Posts Tagged ‘hard work’

Working Hard – Still no progress?

by Vijay Peduru on August 18, 2010

We all work hard but don’t seem to make much progress. In a lot of organizations, people seem to be praised high for working long and hard, but they never seem to get promoted or get noticed. Why is this. It is because the definition of “hard work” changed. A lot of people still believe in the industrial age definition that hard work is using your “body” to work hard , but if we look at our current situation, the majority of us do work sitting at a desk in front of a computer.

Many people are not aware that we have transitioned to an information age from an industrial age. According to most economic historians, the Industrial age ended about 20Yrs ago in 1989 when the Berlin wall came down and the internet came up.

In the industrial age, working hard meant, using our body and working long hours i.e physical labor . That is how machines worked and humans had to work similar to machines and humans were rewarded for this.

Now though, the majority of us are not working with machines, we are working with computers using our mind more instead of our body. Now hard work means emotional labor.. exerting our mind. Sure, we still work on long hours and weekends, but this is still not working hard as hard work is still translating into long hours. As Seth Godin says ” Hard work meant more work in the past. But the past doesn’t lead to the future.The future is not about time at all. The future is about work that’s really and truly hard, not time-consuming. It’s about the kind of work that requires us to push ourselves, not just punch the clock. Hard work is where our job security, our financial profit, and our future joy lie.

A lot of successful people work the same hours or less than we work, but they are still successful.  They get ahead because they do the new “hard work” As Seth Godin says

“Hard work is about risk. It begins when you deal with the things that you’d rather not deal with: fear of failure, fear of standing out, fear of rejection. Hard work is about training yourself to leap over this barrier, tunnel under that barrier, drive through the other barrier. And, after you’ve done that, to do it again the next day.”

So, the easiest way to do hard work is to love change,train ourselves to love challenges and question the status quo all by using and exerting our mind.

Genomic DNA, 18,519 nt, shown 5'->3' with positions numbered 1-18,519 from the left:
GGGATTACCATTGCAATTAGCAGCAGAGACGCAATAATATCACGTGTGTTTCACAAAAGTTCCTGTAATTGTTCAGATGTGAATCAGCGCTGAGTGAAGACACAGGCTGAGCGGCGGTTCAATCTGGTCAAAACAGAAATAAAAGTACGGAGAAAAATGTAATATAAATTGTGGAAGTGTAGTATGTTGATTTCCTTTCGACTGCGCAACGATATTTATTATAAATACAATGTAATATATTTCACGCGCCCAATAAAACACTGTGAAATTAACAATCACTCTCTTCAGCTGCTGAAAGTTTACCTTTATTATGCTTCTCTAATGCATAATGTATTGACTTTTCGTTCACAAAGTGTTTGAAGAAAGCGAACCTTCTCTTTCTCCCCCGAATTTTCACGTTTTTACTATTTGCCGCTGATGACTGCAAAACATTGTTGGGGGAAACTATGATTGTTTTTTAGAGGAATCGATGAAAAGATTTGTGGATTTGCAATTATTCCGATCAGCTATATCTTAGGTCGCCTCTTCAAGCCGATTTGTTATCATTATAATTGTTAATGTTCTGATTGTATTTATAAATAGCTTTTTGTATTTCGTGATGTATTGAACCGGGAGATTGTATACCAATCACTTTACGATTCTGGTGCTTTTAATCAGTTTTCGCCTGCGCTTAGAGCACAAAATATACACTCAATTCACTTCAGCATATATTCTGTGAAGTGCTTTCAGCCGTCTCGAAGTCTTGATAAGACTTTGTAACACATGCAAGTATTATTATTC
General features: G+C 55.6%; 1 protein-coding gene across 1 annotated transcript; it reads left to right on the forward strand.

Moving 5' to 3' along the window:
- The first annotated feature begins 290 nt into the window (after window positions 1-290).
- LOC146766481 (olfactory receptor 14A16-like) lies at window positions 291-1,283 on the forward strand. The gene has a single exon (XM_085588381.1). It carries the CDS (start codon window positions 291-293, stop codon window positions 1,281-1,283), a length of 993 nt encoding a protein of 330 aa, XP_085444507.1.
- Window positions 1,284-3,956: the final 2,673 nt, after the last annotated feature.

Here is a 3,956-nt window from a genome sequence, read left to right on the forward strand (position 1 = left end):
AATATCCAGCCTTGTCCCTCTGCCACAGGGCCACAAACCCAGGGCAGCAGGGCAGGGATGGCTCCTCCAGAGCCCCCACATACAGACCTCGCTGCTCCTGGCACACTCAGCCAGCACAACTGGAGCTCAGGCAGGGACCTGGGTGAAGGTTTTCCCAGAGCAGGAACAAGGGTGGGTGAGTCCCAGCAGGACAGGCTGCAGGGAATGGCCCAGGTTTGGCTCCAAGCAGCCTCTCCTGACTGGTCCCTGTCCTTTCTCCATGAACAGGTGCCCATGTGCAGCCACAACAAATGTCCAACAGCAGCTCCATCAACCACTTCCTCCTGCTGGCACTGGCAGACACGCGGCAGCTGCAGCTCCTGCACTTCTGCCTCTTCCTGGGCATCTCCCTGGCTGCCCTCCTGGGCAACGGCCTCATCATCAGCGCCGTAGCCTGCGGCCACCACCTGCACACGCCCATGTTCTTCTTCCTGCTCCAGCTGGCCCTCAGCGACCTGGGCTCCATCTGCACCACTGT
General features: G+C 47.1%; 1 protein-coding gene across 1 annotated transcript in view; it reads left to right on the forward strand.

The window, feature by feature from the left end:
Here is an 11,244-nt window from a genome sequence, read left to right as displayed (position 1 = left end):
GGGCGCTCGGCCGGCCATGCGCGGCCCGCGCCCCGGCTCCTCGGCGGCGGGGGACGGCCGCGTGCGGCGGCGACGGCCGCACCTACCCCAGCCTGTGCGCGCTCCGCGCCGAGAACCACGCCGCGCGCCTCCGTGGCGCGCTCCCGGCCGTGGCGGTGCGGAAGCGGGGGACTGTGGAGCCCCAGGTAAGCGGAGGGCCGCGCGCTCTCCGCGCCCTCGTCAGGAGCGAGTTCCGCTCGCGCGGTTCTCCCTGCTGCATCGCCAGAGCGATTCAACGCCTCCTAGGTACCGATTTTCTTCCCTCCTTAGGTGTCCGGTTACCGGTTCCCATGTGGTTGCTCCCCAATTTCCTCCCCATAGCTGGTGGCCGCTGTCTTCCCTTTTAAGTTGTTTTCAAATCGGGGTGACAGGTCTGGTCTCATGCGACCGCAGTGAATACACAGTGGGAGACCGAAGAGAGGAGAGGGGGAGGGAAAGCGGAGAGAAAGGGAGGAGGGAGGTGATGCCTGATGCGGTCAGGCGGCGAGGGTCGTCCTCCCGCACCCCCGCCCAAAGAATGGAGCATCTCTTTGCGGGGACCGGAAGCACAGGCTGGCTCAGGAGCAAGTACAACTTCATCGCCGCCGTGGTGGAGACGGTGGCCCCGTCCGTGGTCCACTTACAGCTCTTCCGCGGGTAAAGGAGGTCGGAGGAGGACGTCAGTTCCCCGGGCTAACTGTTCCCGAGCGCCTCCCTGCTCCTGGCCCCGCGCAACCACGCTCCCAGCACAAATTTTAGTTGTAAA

From now on, let us start training ourselves in baby steps to do the new “Hard work” i.e “exerting emotional labor”.

What can Entrepreneurs learn from Ants?

by Vijay Peduru on July 31, 2009

Hard-Work-Ant

Yes, ants are tiny enough indeed to go unnoticed. However, if we pay close attention and watch them, we find that they possess numerous habits that successful entrepreneurs display. Here are three of them:

#1: Never Quit:

When you place an obstacle in their path, ants will always find another way. They will climb up, down or around to get to where they want to go. This is what an entrepreneur does, as well, when faced with an obstacle. Throughout the startup journey and especially when things do not go well, an entrepreneur overcomes the obstacles and finds a way to keep on going… even if it means redefining the problem, sometimes!  For example, PayPal changed its business model half a dozen times, before the current model became successful. Another example is Flickr, which started as a multiplayer game and ended up as a photo sharing site.

#2: Always look ahead:

Ants gather food in the summer and store for the cold winter months – They plan for known contingencies and are “looking ahead”. Similarly, an entrepreneur’s journey is strewn with problems that they can anticipate ahead of time. Successful entrepreneurs learn to anticipate what can go wrong in the future and prepare for these situations

#3: Do all you can:

Ants never cease to work. They work tirelessly to gather as much food as they can. They are absolutely focused and dedicated to achieving their goals. Entrepreneurs are not very different. They work tirelessly to give shape to their dream. Of course, it’s simply not possible to know the future; the best one can do is do their best and perhaps switch to something else… and do your best at that, if the original one does not work!

This quote from Andy grove, founder of Intel, sums it up well:
“I think it is very important for you to do two things: act on your temporary conviction as if it was a real conviction; and when you realize that you are wrong, correct course very quickly.” —Andy Grove

Special thanks to Jim Rohn, whose teachings inspired me to write this article.

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